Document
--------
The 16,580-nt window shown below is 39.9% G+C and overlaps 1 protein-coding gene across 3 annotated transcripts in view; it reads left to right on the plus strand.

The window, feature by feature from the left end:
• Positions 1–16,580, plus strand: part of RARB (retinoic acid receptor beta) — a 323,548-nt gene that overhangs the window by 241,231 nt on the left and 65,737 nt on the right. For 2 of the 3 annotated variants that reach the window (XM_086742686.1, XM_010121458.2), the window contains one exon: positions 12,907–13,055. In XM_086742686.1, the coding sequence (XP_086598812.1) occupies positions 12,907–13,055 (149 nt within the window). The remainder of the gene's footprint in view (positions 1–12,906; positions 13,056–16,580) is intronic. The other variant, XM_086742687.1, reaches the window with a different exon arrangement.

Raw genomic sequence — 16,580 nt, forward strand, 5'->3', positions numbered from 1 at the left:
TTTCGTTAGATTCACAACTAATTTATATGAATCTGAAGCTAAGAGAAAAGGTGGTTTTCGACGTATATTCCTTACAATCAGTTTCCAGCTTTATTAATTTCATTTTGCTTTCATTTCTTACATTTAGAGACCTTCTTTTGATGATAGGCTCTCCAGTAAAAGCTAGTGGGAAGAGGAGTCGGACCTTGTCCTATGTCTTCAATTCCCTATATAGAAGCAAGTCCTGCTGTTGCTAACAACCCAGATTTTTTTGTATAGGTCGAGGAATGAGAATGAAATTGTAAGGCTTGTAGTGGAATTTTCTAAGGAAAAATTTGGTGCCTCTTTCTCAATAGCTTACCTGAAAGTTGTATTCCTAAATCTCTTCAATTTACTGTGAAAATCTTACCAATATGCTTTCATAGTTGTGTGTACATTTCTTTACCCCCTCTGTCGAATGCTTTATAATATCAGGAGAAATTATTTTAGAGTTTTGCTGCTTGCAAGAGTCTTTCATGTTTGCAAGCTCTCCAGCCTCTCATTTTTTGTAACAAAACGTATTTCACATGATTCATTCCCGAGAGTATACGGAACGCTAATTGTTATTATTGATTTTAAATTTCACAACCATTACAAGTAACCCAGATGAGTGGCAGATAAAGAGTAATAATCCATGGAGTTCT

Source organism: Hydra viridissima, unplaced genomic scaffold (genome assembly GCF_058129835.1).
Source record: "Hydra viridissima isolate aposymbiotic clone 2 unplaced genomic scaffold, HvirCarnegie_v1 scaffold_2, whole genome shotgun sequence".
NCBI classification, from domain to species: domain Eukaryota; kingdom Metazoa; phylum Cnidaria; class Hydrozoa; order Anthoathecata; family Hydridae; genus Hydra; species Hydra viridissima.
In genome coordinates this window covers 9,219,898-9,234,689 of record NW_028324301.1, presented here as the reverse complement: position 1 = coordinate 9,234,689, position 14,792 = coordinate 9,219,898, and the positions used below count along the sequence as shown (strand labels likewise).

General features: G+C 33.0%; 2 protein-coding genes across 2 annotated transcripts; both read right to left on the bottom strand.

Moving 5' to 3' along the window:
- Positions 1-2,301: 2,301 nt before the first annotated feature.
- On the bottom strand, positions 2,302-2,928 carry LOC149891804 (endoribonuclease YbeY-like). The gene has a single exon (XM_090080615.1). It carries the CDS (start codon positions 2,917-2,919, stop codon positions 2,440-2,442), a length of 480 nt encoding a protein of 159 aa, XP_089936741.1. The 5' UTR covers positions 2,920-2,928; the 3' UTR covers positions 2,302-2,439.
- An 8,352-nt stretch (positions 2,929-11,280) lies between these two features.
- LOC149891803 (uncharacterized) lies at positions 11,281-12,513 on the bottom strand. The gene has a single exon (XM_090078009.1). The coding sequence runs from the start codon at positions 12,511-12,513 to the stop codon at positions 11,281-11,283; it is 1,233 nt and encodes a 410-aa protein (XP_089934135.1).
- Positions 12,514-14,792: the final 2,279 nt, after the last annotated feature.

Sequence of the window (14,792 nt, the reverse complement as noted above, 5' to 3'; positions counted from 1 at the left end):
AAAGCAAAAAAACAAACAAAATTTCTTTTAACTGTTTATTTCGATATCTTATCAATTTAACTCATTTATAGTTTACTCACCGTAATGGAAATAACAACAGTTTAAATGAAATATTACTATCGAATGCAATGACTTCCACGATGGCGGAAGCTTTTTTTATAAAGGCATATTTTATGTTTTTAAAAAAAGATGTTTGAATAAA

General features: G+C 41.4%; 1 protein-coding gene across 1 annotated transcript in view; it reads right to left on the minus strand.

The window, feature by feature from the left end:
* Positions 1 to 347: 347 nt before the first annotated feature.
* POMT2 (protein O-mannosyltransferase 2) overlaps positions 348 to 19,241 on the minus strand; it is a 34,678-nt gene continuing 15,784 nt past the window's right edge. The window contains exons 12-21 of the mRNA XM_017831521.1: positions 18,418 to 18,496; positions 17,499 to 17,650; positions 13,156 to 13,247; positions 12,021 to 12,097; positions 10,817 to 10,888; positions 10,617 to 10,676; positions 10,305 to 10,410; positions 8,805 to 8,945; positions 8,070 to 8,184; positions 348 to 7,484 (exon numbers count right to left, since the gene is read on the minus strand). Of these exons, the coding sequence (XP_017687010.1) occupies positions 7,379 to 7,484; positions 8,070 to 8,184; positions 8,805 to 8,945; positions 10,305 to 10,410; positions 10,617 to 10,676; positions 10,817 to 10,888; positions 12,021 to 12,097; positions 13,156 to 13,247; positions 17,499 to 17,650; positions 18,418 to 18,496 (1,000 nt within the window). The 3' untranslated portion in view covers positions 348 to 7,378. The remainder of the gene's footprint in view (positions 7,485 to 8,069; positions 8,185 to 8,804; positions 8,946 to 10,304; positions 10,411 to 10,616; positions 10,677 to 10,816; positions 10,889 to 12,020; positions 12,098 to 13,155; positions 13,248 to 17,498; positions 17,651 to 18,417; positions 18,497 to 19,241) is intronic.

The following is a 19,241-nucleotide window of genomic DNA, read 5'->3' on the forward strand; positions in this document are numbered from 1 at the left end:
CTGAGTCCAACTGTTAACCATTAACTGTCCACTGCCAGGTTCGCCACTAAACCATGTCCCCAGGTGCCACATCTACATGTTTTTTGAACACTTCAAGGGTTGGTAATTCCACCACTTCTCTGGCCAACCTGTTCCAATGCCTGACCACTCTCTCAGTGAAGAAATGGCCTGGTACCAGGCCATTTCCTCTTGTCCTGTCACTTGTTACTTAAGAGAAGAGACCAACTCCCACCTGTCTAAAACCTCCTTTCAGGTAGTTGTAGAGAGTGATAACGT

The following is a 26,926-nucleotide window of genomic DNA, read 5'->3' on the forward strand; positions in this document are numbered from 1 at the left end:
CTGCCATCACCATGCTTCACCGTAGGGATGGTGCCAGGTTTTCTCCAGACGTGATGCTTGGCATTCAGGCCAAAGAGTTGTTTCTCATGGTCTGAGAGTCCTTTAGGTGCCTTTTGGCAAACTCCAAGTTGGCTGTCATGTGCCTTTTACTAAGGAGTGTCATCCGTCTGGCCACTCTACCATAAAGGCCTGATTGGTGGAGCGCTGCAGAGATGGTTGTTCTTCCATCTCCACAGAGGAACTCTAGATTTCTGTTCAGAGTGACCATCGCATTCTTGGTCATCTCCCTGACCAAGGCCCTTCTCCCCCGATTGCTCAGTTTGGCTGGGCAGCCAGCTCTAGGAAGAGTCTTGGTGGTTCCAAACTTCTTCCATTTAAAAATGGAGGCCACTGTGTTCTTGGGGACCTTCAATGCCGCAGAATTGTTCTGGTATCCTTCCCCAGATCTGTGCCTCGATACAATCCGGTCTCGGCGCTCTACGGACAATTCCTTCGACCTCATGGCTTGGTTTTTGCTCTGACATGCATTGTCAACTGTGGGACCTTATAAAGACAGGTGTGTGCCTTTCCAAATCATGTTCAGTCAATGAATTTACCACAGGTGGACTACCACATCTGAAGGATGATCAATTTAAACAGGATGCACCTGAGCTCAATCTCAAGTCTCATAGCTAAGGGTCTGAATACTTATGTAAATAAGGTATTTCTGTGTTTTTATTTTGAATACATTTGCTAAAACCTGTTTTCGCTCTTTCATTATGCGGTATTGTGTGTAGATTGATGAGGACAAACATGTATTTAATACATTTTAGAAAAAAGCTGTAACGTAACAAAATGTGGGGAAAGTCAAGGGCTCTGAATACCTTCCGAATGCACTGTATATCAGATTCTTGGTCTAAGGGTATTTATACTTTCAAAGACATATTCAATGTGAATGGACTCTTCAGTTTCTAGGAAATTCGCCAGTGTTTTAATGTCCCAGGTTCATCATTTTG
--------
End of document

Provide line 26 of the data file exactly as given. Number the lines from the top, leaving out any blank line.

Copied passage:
CTGCCATCACCATGCTTCACCGTAGGGATGGTGCCAGGTTTTCTCCAGACGTGATGCTTGGCATTCAGGCCAAAGAGTTGTTTCTCATGGTCTGAGAGTCCTTTAGGTGCCTTTTGGCAAACTCCAAGTTGGCTGTCATGTGCCTTTTACTAAGGAGTGTCATCCGTCTGGCCACTCTACCATAAAGGCCTGATTGGTGGAGCGCTGCAGAGATGGTTGTTCTTCCATCTCCACAGAGGAACTCTAGATTTCTGTTCAGAGTGACCATCGCATTCTTGGTCATCTCCCTGACCAAGGCCCTTCTCCCCCGATTGCTCAGTTTGGCTGGGCAGCCAGCTCTAGGAAGAGTCTTGGTGGTTCCAAACTTCTTCCATTTAAAAATGGAGGCCACTGTGTTCTTGGGGACCTTCAATGCCGCAGAATTGTTCTGGTATCCTTCCCCAGATCTGTGCCTCGATACAATCCGGTCTCGGCGCTCTACGGACAATTCCTTCGACCTCATGGCTTGGTTTTTGCTCTGACATGCATTGTCAACTGTGGGACCTTATAAAGACAGGTGTGTGCCTTTCCAAATCATGTTCAGTCAATGAATTTACCACAGGTGGACTACCACATCTGAAGGATGATCAATTTAAACAGGATGCACCTGAGCTCAATCTCAAGTCTCATAGCTAAGGGTCTGAATACTTATGTAAATAAGGTATTTCTGTGTTTTTATTTTGAATACATTTGCTAAAACCTGTTTTCGCTCTTTCATTATGCGGTATTGTGTGTAGATTGATGAGGACAAACATGTATTTAATACATTTTAGAAAAAAGCTGTAACGTAACAAAATGTGGGGAAAGTCAAGGGCTCTGAATACCTTCCGAATGCACTGTATATCAGATTCTTGGTCTAAGGGTATTTATACTTTCAAAGACATATTCAATGTGAATGGACTCTTCAGTTTCTAGGAAATTCGCCAGTGTTTTAATGTCCCAGGTTCATCATTTTG